Australian Sailing recently found that many dinghy sailors are wearing buoyancy vests that do not appear to have been designed and/or manufactured in accordance with recognised Australian or international standards. This may place sailors at risk as well as being contrary to Australian Sailing’s rules.
Certain vests inspected by Australian Sailing, such as those manufactured under the ‘NOB’ brand, had, at the time of inspection, markings inside that may imply compliance with a particular standard. Upon closer inspection, there appeared to be no mark to confirm that the product has been designed, manufactured and tested in accordance with the recognised standard.
Australian Sailing’s rules state that sailors racing in dinghies or off the beach boats must wear a lifejacket that is compliant with AS4758 or an equivalent international standard, such as EN393 or ISO 12402-5. Lifejackets that satisfy these standards will be clearly marked with the recognised mark of the standard they comply with.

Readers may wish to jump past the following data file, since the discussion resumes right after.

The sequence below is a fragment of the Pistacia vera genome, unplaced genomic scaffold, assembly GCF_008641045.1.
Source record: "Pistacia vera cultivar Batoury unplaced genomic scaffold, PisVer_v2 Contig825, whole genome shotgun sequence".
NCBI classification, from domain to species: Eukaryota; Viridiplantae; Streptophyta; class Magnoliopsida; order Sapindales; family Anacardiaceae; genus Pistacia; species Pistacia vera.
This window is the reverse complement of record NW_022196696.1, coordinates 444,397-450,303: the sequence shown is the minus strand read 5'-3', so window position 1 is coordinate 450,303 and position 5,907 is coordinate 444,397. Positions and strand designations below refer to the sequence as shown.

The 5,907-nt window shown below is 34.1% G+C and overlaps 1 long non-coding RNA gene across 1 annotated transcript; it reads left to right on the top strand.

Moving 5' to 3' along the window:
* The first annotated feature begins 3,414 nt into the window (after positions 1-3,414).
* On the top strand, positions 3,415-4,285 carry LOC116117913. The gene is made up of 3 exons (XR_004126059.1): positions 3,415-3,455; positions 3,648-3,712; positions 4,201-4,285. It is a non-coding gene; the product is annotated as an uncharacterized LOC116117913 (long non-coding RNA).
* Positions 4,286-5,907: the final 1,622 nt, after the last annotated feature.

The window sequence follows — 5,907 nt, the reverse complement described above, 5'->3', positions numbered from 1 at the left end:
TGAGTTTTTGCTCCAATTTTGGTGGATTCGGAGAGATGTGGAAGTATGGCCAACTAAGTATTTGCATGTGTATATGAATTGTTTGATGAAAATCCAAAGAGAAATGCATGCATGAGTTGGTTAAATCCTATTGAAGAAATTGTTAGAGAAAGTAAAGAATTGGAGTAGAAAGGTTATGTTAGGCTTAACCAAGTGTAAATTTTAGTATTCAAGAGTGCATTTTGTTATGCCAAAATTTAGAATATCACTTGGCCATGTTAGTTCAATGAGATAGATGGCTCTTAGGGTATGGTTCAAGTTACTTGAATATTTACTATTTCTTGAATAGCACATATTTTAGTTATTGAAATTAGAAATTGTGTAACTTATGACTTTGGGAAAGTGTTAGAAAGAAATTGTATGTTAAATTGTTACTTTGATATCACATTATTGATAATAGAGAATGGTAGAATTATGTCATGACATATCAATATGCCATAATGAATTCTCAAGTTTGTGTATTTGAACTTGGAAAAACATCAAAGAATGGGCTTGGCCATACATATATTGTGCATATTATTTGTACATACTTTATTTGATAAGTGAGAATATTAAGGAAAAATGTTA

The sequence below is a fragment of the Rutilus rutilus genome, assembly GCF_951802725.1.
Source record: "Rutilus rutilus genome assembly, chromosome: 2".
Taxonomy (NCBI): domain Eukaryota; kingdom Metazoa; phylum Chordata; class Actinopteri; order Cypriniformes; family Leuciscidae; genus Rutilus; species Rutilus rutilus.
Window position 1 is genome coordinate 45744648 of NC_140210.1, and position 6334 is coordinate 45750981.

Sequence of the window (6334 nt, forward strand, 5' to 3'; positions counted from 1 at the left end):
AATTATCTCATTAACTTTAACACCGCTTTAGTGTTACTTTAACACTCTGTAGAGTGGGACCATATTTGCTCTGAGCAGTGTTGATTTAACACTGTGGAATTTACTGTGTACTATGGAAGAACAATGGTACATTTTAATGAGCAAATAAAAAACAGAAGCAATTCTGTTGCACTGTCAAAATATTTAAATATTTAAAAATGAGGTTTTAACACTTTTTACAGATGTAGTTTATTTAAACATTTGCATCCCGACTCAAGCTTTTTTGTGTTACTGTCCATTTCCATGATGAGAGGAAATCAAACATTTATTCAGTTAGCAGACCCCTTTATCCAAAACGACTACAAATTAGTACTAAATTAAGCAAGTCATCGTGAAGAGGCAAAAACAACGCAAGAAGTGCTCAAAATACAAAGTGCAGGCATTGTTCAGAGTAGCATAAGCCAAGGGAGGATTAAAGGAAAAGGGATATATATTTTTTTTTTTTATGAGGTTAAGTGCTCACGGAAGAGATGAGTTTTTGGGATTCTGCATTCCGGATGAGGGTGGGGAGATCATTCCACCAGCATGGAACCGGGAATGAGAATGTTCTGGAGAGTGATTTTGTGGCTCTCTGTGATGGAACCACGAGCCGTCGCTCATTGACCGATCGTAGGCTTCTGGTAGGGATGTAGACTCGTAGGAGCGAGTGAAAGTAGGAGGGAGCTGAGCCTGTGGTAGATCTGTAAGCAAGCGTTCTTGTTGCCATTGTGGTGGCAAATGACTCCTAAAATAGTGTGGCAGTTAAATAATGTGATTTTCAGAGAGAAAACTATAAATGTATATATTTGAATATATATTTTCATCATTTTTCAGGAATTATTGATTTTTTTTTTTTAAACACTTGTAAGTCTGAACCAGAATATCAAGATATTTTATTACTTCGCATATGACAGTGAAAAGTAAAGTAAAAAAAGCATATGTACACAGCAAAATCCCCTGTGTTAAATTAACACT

Australian state maritime regulators also require that lifejackets are compliant with a recognised standard. Sailors wearing non-compliant lifejackets risk fines from these regulatory bodies.
Australian Sailing and maritime regulators require compliance with recognised standards so that the wearer has reasonable assurance of safety when immersed in water. A lifejacket that is designed, manufactured and tested in accordance with the recognised standards meets a minimum specification to ensure it provides an effective standard of performance.
Testing of lifejackets compliant with the standard and non-compliant vests found that the compliant lifejackets kept the wearer’s face out of the water but the non-compliant vests significantly under performed, with the wearer’s face submerging.
Sailors, race officials, coaches and instructors should ensure that lifejackets that comply with recognised Australian and/or international standards are being worn by all participants when out on the water.